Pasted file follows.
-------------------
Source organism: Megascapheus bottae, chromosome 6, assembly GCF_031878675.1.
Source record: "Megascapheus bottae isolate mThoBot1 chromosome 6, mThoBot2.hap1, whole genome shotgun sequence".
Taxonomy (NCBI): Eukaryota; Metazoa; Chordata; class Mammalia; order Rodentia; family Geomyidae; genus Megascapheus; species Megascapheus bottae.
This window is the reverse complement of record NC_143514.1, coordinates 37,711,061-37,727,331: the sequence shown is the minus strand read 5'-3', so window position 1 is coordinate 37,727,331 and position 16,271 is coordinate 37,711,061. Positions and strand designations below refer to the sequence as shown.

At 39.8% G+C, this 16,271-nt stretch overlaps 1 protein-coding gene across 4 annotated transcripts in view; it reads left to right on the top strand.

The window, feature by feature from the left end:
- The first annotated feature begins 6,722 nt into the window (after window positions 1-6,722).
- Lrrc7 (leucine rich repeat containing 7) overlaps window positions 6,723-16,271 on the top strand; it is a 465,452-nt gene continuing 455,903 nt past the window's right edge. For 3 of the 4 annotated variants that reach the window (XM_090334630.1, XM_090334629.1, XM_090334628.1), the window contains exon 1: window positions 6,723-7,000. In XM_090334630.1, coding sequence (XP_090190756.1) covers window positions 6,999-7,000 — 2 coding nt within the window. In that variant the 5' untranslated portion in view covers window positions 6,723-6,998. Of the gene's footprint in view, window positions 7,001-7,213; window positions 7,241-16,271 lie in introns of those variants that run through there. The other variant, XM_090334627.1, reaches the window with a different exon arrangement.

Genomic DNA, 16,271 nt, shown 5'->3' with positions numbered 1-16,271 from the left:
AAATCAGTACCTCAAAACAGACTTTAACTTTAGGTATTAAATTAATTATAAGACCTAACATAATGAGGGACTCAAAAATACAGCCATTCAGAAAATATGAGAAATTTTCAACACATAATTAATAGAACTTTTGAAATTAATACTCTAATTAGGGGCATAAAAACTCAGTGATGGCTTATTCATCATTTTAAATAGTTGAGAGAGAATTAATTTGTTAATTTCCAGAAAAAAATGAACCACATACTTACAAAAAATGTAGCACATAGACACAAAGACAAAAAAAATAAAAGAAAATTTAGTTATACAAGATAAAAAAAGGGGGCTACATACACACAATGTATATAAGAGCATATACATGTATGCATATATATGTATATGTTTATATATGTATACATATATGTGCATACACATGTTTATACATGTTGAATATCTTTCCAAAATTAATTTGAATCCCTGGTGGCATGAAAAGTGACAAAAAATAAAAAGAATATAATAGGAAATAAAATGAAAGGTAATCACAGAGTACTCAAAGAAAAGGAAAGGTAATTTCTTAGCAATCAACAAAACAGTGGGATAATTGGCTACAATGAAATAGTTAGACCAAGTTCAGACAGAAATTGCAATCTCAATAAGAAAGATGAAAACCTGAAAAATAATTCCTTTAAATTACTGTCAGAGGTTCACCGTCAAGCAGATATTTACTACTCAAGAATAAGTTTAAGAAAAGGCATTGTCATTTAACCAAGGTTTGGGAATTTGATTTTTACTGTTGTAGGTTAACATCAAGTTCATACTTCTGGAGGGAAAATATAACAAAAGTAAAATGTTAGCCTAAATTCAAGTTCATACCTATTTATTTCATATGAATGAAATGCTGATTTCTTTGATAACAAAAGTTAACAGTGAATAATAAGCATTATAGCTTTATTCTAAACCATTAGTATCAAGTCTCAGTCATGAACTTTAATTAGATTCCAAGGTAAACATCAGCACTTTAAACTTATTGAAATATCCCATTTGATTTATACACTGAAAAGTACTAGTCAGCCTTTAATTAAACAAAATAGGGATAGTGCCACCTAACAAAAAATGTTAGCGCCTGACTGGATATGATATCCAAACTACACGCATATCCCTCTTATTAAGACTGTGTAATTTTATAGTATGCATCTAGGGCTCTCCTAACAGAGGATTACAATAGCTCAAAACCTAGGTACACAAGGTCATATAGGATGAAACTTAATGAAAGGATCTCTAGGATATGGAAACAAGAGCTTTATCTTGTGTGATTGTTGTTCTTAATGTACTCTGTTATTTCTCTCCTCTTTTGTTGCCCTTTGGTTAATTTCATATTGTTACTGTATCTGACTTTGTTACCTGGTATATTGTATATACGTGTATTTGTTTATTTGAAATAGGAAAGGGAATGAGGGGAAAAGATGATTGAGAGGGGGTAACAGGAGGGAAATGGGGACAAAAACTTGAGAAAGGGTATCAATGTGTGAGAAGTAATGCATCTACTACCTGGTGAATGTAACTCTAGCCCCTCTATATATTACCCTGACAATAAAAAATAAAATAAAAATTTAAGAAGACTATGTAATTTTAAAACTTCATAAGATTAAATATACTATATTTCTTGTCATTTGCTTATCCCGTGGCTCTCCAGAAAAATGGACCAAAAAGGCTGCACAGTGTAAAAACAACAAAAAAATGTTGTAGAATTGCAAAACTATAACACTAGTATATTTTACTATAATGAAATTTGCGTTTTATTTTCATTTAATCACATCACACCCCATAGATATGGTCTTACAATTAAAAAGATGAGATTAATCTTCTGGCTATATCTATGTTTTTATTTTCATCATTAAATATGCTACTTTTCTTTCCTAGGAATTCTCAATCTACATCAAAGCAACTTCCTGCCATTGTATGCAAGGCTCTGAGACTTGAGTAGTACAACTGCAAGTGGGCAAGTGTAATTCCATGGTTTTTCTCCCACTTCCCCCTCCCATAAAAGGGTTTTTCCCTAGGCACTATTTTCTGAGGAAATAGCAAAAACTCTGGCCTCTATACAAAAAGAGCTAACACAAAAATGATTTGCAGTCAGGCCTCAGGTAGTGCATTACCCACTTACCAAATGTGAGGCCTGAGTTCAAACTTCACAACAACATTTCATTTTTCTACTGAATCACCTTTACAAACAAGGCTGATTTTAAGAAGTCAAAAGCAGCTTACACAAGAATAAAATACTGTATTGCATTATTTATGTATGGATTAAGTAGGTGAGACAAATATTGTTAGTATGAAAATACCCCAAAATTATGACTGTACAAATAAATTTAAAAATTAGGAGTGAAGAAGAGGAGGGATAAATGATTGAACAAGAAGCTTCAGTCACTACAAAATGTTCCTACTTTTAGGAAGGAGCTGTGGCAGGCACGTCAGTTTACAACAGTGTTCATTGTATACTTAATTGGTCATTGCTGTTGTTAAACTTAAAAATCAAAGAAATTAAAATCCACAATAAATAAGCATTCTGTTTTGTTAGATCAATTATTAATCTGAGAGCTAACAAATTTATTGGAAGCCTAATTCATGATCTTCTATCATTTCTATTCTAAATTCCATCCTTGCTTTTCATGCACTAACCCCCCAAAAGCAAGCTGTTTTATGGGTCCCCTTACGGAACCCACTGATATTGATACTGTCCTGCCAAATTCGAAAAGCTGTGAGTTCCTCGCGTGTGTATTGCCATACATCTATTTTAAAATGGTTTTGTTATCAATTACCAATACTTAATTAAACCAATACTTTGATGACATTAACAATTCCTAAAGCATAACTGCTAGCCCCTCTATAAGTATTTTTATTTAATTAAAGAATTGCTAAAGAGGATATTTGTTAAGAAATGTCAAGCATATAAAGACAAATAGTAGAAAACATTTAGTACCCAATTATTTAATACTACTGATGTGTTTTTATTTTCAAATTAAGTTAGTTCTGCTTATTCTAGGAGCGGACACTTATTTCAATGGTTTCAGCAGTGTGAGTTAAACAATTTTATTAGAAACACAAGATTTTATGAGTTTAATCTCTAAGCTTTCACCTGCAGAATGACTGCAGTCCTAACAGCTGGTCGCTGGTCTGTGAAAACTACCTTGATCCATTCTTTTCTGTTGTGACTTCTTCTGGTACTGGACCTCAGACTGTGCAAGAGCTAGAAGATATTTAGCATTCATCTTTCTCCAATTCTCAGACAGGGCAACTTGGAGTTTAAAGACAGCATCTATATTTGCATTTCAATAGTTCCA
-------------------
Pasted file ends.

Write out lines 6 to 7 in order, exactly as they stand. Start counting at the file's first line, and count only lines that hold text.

The window, feature by feature from the left end:
- The first annotated feature begins 6,722 nt into the window (after window positions 1-6,722).